Many interventions are easy and obvious. In the past few days, for instance, I have removed the words “squaw” and “retarded” from old descriptions of photographs because they are culturally offensive. They may have been tolerated in the 1970s and 1980s when the photographs were initially described, but they are no longer acceptable parts of our discourse, and they characterize the subjects of the photographs as inferior. Calling an indigenous woman a “squaw” or a child with a mental handicap “retarded” is evidence of white-male supremacy: the ability to label, denigrate, and marginalize the subject of the photograph.
We also know that many slurs, like the n-word, would never be allowed in the archival descriptions. However, allowing some epithets to stay in the archive normalizes their usage and makes them seem more harmless. These more subtle forms of racism, sexism, and ableism are dangerous because they hide in plain sight, reinforcing that they may still be part of legitimate political discourse. We might never say them in polite conversation, but so far, they’ve been tolerated as descriptions of archival materials. Therefore, when I see them, I do not tolerate them, and I strike them from the record; I attempt to deprive these slurs of their ability to marginalize the subjects of the photographs, to silence or categorize these people as Others.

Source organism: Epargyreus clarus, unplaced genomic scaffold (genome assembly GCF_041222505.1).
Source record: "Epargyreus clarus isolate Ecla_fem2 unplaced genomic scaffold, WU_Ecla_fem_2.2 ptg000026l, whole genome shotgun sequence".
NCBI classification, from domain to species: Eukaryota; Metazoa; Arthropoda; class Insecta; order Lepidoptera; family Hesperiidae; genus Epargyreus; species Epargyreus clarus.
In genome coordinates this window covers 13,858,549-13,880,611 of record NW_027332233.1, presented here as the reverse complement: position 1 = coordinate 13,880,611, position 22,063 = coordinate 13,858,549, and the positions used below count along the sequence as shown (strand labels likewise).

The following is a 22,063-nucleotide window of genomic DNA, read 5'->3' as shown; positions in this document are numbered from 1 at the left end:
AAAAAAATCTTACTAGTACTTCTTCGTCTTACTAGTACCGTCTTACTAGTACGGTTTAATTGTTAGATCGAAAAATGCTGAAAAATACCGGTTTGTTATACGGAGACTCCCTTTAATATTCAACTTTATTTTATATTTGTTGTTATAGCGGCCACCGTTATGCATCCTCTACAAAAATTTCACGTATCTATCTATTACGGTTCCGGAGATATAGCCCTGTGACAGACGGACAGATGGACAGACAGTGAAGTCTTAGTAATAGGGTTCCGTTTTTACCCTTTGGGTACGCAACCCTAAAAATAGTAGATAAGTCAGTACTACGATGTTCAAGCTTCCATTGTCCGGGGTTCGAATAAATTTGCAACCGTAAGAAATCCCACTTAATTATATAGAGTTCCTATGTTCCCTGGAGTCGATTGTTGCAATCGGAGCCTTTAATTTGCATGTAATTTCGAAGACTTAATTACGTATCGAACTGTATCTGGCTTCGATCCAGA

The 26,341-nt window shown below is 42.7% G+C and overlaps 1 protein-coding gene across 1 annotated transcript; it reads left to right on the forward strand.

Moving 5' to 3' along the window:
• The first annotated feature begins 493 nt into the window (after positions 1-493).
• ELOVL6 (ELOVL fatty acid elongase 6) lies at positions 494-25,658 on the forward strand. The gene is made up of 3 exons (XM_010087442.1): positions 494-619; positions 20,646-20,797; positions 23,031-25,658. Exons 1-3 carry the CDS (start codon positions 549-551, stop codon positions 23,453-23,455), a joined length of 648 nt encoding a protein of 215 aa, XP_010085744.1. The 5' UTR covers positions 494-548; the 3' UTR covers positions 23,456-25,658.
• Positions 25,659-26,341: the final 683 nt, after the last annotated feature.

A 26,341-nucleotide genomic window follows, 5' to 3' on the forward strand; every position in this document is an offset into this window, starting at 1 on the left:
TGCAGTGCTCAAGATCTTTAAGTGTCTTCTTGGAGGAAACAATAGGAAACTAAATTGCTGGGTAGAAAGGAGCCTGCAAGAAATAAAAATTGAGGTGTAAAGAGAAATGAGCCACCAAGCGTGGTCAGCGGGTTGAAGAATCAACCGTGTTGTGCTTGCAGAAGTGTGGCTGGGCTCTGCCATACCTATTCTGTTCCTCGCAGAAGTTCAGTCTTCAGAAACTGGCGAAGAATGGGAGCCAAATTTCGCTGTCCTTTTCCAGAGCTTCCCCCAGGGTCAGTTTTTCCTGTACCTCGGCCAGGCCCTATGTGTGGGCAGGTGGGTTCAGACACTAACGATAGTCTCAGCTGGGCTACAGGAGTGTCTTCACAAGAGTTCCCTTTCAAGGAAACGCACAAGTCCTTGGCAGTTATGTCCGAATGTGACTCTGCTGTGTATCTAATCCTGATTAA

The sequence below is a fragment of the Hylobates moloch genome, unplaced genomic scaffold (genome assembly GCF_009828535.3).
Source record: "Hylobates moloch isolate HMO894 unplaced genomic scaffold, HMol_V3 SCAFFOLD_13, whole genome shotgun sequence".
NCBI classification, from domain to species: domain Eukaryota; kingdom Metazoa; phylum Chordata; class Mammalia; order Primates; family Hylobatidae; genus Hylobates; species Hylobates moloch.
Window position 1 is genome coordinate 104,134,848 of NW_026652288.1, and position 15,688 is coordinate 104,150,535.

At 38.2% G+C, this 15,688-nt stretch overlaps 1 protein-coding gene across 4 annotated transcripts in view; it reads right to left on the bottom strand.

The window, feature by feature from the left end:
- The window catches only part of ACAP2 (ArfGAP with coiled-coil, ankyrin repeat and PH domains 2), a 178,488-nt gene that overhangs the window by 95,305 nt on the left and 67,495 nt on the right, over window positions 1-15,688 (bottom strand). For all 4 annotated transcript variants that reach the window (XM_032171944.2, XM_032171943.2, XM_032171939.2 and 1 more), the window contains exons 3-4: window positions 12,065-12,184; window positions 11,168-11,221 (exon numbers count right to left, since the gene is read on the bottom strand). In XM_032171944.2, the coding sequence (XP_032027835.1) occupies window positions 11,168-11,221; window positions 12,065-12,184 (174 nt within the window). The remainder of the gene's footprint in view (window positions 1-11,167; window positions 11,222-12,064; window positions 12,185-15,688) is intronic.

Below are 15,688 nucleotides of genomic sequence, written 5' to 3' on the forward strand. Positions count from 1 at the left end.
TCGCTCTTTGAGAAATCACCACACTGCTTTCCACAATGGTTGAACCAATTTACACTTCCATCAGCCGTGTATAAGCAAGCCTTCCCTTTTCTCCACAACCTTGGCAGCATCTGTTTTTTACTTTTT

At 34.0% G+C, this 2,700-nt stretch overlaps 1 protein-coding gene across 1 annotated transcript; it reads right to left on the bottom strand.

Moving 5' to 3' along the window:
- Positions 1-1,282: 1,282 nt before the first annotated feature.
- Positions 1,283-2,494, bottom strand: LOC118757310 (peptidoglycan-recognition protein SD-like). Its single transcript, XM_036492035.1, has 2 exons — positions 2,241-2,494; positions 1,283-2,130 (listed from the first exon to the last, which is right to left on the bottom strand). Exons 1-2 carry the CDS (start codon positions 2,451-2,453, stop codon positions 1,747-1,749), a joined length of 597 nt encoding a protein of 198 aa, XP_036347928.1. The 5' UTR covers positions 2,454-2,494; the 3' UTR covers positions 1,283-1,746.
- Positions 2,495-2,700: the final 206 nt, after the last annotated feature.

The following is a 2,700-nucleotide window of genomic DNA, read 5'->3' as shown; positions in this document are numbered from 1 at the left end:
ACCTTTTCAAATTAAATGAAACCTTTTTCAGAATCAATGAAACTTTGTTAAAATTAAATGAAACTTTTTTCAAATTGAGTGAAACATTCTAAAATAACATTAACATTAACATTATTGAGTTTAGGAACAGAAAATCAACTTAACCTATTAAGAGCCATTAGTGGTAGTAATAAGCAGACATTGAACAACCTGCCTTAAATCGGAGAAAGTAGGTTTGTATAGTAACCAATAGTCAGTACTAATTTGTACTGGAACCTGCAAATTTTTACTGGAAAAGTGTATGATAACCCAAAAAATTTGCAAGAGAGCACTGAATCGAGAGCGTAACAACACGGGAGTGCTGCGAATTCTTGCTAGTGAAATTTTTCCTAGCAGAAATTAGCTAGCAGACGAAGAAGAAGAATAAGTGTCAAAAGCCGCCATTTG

But in addition to being an archivist, I’m also a historian, and I’m interested in creating what I believe to be accurate depictions of past events. These depictions, what I characterize as narratives, influence discourse about the past. While working at my job, I deal with a lot of photographs of white settlers coming to the Las Vegas Valley. The unfortunate descriptions of these photographs, written by archivists who worked here decades ago, call some of these white settlers the “first settlers of the Las Vegas Valley.” Of course, we know this is absurd because indigenous peoples had lived in the Las Vegas Valley for centuries before Europeans ever came here. But we have to realize that calling these white settlers “first settlers” marginalizes the indigenous peoples who lived here before. Christopher Columbus did not “discover” America; it had been settled for thousands of years before he arrived. Similarly, these white migrants were not the “first” settlers of the Las Vegas Valley because indigenous peoples and Mexican people had been here first. (There’s no way a place called “Las Vegas” was first settled by WASPy migrants from the East Coast.) Continuing to call these white people “first” settlers creates a narrative that privileges the white experience and silences the history of indigenous peoples. This is unacceptable, not only because I’m a historian who searches for historical accuracy, but also because of the political implications of silencing indigenous peoples. For centuries, American belief in “Manifest Destiny” and white supremacy has led to the genocides of many native peoples. As a historical agent myself, and someone who believes in social justice, this is my indictment of Manifest Destiny, manifest racism, and white privilege. Whites have written the dominant historical narrative and housed it in their archives, so let us then undermine that narrative where it lives.